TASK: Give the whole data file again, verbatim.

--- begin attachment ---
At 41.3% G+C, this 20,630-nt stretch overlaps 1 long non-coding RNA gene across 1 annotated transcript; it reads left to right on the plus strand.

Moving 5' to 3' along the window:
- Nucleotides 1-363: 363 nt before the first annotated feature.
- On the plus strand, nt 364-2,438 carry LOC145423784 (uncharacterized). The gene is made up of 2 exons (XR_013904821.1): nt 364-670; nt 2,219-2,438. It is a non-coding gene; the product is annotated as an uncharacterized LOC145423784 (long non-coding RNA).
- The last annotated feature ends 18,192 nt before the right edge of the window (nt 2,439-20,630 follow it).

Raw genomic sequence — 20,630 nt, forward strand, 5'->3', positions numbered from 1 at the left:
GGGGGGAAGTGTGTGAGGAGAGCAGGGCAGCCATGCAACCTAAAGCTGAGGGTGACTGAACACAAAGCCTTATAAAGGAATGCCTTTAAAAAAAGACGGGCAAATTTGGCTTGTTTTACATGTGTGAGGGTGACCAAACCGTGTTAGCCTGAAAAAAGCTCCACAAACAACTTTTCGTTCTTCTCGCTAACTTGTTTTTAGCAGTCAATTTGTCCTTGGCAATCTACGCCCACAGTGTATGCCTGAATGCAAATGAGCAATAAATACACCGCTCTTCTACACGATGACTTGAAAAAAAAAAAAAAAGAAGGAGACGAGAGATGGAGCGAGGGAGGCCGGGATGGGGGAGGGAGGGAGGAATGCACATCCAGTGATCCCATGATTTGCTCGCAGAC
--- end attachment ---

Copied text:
At 41.3% G+C, this 20,630-nt stretch overlaps 1 long non-coding RNA gene across 1 annotated transcript; it reads left to right on the plus strand.

Moving 5' to 3' along the window:
- Nucleotides 1-363: 363 nt before the first annotated feature.
- On the plus strand, nt 364-2,438 carry LOC145423784 (uncharacterized). The gene is made up of 2 exons (XR_013904821.1): nt 364-670; nt 2,219-2,438. It is a non-coding gene; the product is annotated as an uncharacterized LOC145423784 (long non-coding RNA).
- The last annotated feature ends 18,192 nt before the right edge of the window (nt 2,439-20,630 follow it).

Raw genomic sequence — 20,630 nt, forward strand, 5'->3', positions numbered from 1 at the left:
GGGGGGAAGTGTGTGAGGAGAGCAGGGCAGCCATGCAACCTAAAGCTGAGGGTGACTGAACACAAAGCCTTATAAAGGAATGCCTTTAAAAAAAGACGGGCAAATTTGGCTTGTTTTACATGTGTGAGGGTGACCAAACCGTGTTAGCCTGAAAAAAGCTCCACAAACAACTTTTCGTTCTTCTCGCTAACTTGTTTTTAGCAGTCAATTTGTCCTTGGCAATCTACGCCCACAGTGTATGCCTGAATGCAAATGAGCAATAAATACACCGCTCTTCTACACGATGACTTGAAAAAAAAAAAAAAAGAAGGAGACGAGAGATGGAGCGAGGGAGGCCGGGATGGGGGAGGGAGGGAGGAATGCACATCCAGTGATCCCATGATTTGCTCGCAGAC